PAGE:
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January 21, 2019

Tanker drivers ferrying dirty fuel to lose licences

A fuel tanker offloads petrol at a petrol station in Mombasa.Photo FILE
A fuel tanker offloads petrol at a petrol station in Mombasa.Photo FILE

Energy Regulatory Commission has kicked off operations to ban licenses of drivers found engaging in transportation of adulterated petroleum products.

This follows a tough warning on Wednesday this week notifying drivers on the consequences of engaging in the illicit trade.

The commission says that once adulterated, the petroleum products cause excessive engine wear which results to unreasonably high vehicle maintenance costs and undue distress to motorist.

Other groups of drivers targeted in this crackdown include those; diverting petroleum products destined for other markets into the local market, those found having parked a petroleum tanker in an unlicensed petroleum storage facility, and those proven to have driven carelessly while transporting the products.

In response to questions from the Star, the authority said Western and Mt. Kenya regions are the most notorious areas in adulterating petroleum products.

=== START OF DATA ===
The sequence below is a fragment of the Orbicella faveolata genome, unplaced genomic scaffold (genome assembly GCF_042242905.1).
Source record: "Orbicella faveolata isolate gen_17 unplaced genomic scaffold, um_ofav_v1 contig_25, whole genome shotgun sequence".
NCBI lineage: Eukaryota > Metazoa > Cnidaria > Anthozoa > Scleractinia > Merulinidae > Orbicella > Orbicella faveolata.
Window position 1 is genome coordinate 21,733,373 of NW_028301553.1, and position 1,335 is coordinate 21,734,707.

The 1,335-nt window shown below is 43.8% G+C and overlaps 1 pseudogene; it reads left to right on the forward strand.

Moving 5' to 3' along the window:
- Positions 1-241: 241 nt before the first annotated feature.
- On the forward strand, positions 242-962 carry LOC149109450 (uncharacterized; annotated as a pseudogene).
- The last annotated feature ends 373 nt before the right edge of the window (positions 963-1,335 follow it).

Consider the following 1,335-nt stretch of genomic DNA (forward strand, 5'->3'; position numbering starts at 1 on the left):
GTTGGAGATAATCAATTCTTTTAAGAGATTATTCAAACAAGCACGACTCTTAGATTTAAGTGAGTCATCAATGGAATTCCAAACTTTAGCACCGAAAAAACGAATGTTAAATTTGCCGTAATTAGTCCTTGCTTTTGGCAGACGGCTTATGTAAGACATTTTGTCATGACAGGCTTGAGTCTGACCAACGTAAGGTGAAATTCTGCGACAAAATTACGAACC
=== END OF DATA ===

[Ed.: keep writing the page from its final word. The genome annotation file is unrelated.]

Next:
The operation which kicked of on Thursday has led to the arrest of at least five drivers who have already been banned from the transportation business.

ERC director general Pavel Oimeke said that In the calendar quarter ending March 31, 2018, at least 20 sites across the country were found with adulterated motor fuels.

Among the 20 were Downer's sites in Kasarani, Perazim and Imperial in Longonot , Mzee wa Nyama in Nakuru, BM in Meru, Jama in Kirinyaga , Rice Enterprises in Meru , unlicensed storage sites at Chulaimbo near Lela Market (Kisumu) and in Bukembe, Bungoma.

He further said that despite dealing with at least seven cases on fuel adulteration on a monthly basis, the success rate on the war stands at 97.4 per cent.

“ERC will strengthen the petroleum fuels marking and monitoring program and also intensify crackdown on unlicensed petroleum sites and petroleum road tanker drivers perpetrating the vice,” Oimeke said on their long term strategy to end the menace.


While that is the case, stakeholders in the industry and lawmakers have blamed the continued practice to the low cost of Kerosene.

During the second reading of the Energy Bill 2017 in Parliament on Wednesday evening this week, the Energy Committee proposed that the cost of Kerosene be increased to match that of diesel.

The proposal is also supported by ERC which says if implemented it will remove the incentive for adulteration.

Currently, a liter of Kerosene in Nairobi goes for Sh77.45 against Sh97.86 for diesel as indicated in the latest month to month retail pump prices by the commission.

This means that according to the lawmakers and ERC, the price of Kerosene should be increase by 20.85 per cent in order to discourage fuel adulteration.













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